- White Shirt of Death: Literally and figuratively.
Hannah's ex-husband, he married Judy after the divorce and gets custody of Jamie and Billy on weekends. He works to keep his family alive during the initial days of the outbreak, but gets eaten by a neighbor's kids while looking for car keys.
- Canon Foreigner: Never appeared in the comics.
- Eaten Alive: By his neighbors kids after he failed to put them down earlier.
- Mercy Kill: Is forced to perform one on Palmer in exchange for his guns.
- Shoot the Dog: Literally: his dog gets attacked by a walker so he shoots it to put it out of its misery.
- Too Dumb to Live: Walking alone, without a flashlight, into a dark basement, during a Zombie Apocalypse. The crunch followed by the scream was no surprise.
- Wouldn't Hurt a Child: Not even a zombiefied kid: this comes back to bite him in the ass when he gets eaten by Palmer's kids, who he had decided not to shoot earlier after Palmer asked him to.
Andrew's second wife. She gets bitten after trying to give CPR to a dead girl.
- Being Good Sucks: Tires to give CPR to an injured women and gets a little zombie mouth-to-mouth for her trouble.
- Canon Foreigner: Never appeared in the comics.
- No Good Deed Goes Unpunished: She sees a woman, seemingly unconscious, laying on the street and attempts to perform mouth-to-mouth CPR on her. Unfortunately, the woman turns into a walker during this which leads to her being bitten on the tongue.
- And Then Judy Was A Zombie: Hannah eventually puts her down with an axe.
- Zombie Infectee: Briefly, after being bitten in the mouth.
Hannah and Andrew's daughter. Hannah entrusts Billy's safety to her at the end of the webisodes.
Hannah and Andrew's son, and the younger brother to Jamie.
Harrison Memorial Hospital
Dr. Gale Macones
A doctor at Harrison Memorial Hospital who encounters Paul and Karina as they seek medical attention.
- Boom, Headshot!: Presumably at the hands of Paul.
- Canon Foreigner: Never appeared in the comics.
- Mercy Kill: She provides this to any survivors she meets who want to die on their own terms instead of being killed by the walkers. When Karina decides she wants to die, Gale injects her with a drug to let her die peacefully.
- Sanity Slippage: She is clearly not all there in the head as a result of the horrific things she has witnessed being done by humans, not walkers, during the apocalypse.
- Sole Survivor: She is the only survivor at Harrison Memorial Hospital except for the comatose Rick, who is only able to survive due to her presence. She says the rest of the staff and patients were either killed or fled the hospital.
- Not Using the "Z" Word: She calls zombies "walking bodies."
- Uncertain Doom: The last time we see her is with Paul pointing a gun at her head, telling him to shoot her if he thinks she is a murderer for providing mercy kills to those who give up hope, however, since she is not there when Rick wakes up, he almost certainly killed her.
Leon is a sheriff's deputy who served alongside Rick and Shane, he was present when Rick was shot. He was later infected during the initial stages of the outbreak, and shot by Rick upon being found as a walker.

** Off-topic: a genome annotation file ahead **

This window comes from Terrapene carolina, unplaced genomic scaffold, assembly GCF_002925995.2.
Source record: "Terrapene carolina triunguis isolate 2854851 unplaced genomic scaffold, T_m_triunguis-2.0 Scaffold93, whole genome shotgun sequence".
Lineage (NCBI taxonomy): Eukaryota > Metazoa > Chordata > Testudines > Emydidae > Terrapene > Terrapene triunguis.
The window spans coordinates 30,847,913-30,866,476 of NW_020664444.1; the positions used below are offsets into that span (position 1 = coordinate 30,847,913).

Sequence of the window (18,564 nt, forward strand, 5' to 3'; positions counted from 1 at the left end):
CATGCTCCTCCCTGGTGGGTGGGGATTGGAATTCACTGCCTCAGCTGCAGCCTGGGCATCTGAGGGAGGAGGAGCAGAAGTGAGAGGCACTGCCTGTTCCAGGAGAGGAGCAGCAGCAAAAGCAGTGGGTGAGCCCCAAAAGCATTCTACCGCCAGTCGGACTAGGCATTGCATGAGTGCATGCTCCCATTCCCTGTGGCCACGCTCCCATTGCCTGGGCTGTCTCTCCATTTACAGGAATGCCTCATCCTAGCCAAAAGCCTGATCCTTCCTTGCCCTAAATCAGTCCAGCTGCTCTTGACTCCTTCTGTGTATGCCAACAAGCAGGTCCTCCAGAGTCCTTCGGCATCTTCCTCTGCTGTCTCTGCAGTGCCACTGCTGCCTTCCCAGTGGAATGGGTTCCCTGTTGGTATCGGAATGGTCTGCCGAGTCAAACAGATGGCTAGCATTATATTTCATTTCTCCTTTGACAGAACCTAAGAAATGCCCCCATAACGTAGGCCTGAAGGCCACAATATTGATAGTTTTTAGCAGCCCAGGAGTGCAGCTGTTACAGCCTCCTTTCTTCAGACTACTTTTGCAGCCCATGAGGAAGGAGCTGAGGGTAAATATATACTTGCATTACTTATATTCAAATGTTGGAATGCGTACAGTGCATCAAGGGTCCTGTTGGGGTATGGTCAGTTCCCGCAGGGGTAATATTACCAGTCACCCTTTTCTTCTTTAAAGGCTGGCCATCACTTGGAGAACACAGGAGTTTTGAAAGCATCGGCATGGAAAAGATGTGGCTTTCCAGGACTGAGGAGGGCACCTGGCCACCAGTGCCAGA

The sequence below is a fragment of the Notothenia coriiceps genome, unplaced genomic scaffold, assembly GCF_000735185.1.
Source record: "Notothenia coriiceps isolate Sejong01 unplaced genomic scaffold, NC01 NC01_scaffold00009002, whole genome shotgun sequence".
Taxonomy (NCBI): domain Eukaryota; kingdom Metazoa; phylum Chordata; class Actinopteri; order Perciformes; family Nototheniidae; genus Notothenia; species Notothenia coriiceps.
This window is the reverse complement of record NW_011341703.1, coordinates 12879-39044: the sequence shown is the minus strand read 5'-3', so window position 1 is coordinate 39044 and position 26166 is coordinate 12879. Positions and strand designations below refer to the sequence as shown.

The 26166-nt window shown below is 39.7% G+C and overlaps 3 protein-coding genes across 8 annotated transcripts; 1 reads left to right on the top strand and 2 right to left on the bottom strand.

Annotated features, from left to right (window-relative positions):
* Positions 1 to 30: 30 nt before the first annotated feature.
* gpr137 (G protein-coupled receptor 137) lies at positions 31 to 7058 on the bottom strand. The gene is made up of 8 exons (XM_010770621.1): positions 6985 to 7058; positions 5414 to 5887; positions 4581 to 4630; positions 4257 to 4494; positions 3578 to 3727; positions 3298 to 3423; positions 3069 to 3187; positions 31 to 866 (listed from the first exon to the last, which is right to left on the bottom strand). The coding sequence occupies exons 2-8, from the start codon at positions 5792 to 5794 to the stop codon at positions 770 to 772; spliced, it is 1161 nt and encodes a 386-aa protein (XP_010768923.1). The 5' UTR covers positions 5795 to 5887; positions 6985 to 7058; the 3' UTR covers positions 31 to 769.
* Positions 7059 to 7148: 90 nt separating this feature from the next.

- All There in the Manual: How he became a walker is shown in the flash game Dead Reckoning on the AMC website.
- Canon Foreigner: Never appeared in the comics.
- Clueless Deputy: Rick even calls him careless and dumb.
- Doomed by Canon: Makes his fate in Dead Reckoning a Foregone Conclusion.
- It Works Better with Bullets/Not with the Safety on, You Won't: Rick tells him both in the pilot. He then racks the slide and presses the slide stop release (because the gun has no safety).
- Mercy Kill: Rick shooting him in the head upon finding his zombified form.
Palmer is Andrew's neighbor, and was celebrating his 50th birthday with his family when walkers attacks. His kids and wife were bitten and turned, and he was forced to kill his wife, but could not bring himself to put down his kids. He was also bitten in the process, and had Andrew kill him in exchange for his guns.
- Canon Foreigner: Never appeared in the comics.
- Conspiracy Theorist: He thinks that terrorists are behind the walkers, figuring they "found a way to blow us away without bombs".
- Kill the Ones You Love: Is forced to do this to his wife; he can't bring himself to do it for his kids.
- Mercy Kill: Forces Andrew to perform one on him.
- Zombie Infectee: Gets bitten by his wife while putting her down and has Andrew put him out of his misery in exchange for his guns.
The father of one of Shane's old girlfriends, he is arrested by Shane after killing his daughters boyfriend Paul, who had become a walker. He is let out when Shane figures out what is going on, but his daughter is killed after turning. He stays behind with Leon Basset at the police station to help others.
- All There in the Manual: Only appears in the AMC website flashgame.
- Ambiguous Situation: It is left unclear if he was killed by Walker!Don alongside Leon.
- Canon Foreigner: Never appeared in the comics.
- Cool Old Guy: Shane thinks so; he gave Shane his first beer.
- Red Herring: It is made to appear as if he is infected, and he even bites Leon, but he is simply panicking.
One of Shane's old girlfriends, and the daughter of Gary. She is a nurse at the hospital, and is bitten by her zombiefied boyfriend Paul before her dad kills him. She flees, but goes to the police station after her dad is arrested to see him. However, she turns and attacks Leon Basset, and Shane is forced to put her down.
- All There in the Manual: Only appears in the Dead Reckoning flash game.
- Canon Foreigner: Never appeared in the comics.
- Zombie Infectee: Gets bitten by her zombie boyfriend, and later turns at the police station.